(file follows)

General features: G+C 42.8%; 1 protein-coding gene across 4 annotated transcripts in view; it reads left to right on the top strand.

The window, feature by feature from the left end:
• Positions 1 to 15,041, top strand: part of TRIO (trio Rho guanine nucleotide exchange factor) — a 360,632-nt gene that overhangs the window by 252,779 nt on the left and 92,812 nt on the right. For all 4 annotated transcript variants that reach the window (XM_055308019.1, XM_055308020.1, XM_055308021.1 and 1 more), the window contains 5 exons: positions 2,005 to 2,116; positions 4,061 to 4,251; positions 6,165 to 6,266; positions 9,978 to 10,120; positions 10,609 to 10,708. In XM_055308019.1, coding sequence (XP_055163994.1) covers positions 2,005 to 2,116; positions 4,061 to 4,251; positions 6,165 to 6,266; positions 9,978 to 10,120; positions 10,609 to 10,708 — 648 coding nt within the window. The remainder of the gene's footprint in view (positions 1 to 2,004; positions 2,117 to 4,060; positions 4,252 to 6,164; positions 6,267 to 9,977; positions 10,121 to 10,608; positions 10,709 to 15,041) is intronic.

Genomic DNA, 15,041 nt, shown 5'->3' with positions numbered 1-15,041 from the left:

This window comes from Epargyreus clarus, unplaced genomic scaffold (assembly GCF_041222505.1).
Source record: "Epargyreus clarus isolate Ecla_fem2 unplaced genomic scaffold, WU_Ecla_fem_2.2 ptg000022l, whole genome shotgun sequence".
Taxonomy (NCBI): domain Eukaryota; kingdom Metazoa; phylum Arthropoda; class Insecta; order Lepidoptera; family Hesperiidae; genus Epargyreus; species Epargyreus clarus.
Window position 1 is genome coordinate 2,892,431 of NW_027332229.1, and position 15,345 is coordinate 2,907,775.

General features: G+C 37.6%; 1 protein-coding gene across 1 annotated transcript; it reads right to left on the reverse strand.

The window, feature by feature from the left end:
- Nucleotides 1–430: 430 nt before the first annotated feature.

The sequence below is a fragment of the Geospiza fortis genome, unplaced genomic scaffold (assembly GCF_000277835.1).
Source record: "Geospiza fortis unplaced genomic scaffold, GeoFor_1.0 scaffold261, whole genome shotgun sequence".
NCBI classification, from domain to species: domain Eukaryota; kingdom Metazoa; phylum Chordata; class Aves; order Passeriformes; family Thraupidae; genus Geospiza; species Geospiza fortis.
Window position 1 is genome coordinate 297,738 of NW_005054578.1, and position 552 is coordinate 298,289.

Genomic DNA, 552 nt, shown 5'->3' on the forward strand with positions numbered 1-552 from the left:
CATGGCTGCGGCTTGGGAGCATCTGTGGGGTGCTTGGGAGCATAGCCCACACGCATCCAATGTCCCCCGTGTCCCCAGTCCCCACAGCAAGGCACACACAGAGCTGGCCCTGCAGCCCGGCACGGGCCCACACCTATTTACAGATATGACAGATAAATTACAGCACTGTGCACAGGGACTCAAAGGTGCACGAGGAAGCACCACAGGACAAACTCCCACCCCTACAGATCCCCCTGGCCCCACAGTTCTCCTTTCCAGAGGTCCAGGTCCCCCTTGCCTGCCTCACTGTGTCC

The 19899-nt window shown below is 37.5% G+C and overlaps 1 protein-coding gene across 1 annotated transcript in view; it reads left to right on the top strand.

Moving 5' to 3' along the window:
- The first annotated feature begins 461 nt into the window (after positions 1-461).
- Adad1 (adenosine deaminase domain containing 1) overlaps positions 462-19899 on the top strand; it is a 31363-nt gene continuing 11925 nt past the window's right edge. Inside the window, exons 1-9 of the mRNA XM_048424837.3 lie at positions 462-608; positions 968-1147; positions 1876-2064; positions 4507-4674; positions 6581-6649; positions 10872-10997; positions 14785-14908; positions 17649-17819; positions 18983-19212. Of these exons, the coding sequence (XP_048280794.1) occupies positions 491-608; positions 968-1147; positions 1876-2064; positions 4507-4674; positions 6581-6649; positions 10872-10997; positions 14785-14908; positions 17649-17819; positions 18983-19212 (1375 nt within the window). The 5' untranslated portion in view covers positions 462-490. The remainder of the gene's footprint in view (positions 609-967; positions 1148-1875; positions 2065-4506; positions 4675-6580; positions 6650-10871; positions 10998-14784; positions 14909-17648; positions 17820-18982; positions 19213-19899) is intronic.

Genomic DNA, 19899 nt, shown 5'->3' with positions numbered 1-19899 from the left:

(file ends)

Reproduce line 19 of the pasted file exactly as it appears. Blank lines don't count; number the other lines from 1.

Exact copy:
Moving 5' to 3' along the window: